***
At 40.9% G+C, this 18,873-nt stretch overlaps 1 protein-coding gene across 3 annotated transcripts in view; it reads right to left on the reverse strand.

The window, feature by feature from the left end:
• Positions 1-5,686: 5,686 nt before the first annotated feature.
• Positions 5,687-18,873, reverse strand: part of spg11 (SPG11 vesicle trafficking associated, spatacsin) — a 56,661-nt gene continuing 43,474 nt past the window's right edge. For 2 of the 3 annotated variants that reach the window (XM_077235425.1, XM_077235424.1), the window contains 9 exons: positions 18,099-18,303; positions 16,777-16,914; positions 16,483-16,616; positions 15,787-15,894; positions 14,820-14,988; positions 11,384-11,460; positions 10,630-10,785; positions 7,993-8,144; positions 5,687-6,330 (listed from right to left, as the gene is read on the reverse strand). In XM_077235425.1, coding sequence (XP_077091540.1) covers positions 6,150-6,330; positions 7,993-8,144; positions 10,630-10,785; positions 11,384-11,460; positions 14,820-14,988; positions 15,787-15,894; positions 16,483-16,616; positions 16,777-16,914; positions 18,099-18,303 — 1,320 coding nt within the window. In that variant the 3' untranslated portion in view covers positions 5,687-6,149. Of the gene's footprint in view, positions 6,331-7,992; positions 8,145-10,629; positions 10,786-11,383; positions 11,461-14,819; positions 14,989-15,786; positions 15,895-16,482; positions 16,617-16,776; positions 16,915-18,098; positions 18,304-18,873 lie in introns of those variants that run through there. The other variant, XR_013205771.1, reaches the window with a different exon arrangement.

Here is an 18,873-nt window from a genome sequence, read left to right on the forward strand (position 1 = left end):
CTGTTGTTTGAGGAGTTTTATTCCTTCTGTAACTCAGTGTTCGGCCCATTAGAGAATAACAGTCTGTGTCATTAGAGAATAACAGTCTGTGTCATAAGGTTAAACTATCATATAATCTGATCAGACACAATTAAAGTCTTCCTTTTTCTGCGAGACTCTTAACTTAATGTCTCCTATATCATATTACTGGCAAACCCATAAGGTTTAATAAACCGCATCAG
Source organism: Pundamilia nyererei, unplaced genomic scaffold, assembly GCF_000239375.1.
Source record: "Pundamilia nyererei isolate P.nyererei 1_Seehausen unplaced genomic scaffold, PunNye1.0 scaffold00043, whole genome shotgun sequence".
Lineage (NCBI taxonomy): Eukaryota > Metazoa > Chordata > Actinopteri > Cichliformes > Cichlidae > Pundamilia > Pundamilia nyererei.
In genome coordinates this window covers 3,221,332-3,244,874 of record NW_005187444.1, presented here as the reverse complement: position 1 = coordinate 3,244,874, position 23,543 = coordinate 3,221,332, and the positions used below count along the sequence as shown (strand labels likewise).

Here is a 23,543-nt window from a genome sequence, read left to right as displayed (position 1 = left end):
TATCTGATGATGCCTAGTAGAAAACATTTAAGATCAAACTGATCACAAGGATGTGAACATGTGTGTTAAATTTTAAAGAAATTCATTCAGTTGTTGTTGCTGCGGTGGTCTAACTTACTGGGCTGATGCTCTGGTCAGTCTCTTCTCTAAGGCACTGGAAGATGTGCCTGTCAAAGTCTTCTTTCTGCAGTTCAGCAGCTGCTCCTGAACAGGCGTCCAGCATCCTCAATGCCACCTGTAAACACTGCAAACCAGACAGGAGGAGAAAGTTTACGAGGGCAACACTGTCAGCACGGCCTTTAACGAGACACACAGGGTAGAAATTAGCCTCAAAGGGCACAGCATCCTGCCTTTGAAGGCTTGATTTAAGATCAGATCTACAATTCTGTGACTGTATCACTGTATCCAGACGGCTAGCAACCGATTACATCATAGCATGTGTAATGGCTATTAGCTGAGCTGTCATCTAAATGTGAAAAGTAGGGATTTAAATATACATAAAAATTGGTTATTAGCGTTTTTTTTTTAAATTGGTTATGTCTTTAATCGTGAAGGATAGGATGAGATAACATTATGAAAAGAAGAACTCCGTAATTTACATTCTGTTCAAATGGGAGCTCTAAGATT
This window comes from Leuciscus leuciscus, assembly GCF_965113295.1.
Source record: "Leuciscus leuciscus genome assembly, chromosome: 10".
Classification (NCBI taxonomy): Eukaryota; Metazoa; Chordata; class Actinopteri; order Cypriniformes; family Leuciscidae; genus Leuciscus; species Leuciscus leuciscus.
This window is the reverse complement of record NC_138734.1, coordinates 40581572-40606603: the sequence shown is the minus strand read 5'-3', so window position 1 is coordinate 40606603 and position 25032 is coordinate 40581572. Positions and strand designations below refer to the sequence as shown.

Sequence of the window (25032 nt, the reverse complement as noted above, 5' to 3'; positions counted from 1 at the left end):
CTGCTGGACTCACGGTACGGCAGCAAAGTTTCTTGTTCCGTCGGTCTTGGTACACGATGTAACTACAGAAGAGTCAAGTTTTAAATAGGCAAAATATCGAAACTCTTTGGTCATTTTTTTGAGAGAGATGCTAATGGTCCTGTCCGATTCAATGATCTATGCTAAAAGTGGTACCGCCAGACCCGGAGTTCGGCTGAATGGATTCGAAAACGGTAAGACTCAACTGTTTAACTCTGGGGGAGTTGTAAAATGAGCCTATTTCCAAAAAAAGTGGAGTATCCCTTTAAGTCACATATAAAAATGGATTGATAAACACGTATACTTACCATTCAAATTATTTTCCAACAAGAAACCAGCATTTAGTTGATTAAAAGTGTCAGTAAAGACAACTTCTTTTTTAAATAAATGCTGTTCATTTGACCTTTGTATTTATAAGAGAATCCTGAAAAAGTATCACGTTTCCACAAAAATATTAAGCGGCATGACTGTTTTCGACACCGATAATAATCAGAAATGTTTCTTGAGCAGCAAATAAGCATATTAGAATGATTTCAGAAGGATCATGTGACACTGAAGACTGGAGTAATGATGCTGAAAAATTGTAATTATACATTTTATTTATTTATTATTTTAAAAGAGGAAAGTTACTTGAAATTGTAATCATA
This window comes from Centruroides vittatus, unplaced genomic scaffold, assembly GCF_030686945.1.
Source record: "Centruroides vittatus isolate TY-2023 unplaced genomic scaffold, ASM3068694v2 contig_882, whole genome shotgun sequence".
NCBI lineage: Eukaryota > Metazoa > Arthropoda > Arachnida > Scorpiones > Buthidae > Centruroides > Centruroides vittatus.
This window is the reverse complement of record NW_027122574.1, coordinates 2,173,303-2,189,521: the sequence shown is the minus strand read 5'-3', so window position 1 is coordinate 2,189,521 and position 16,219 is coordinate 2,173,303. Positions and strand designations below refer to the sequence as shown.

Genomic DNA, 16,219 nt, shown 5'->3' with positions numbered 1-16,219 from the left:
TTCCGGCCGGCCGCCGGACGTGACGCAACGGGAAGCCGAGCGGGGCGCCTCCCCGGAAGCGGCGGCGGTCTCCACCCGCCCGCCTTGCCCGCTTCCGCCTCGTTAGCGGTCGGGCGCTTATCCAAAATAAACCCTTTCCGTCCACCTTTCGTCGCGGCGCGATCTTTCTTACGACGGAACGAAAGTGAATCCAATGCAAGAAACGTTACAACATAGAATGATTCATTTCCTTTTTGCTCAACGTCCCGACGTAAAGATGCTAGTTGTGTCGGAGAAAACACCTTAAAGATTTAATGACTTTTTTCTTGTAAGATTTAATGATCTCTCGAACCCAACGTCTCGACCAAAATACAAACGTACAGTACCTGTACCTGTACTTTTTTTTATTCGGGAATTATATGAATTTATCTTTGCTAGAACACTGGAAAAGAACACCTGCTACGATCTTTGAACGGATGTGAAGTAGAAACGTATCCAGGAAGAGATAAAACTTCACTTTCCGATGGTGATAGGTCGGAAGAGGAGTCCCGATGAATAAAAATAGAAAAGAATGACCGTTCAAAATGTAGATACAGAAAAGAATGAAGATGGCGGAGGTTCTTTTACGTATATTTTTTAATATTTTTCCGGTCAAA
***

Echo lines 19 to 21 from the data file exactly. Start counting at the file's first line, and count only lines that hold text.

This window comes from Centruroides vittatus, unplaced genomic scaffold, assembly GCF_030686945.1.
Source record: "Centruroides vittatus isolate TY-2023 unplaced genomic scaffold, ASM3068694v2 contig_882, whole genome shotgun sequence".
NCBI lineage: Eukaryota > Metazoa > Arthropoda > Arachnida > Scorpiones > Buthidae > Centruroides > Centruroides vittatus.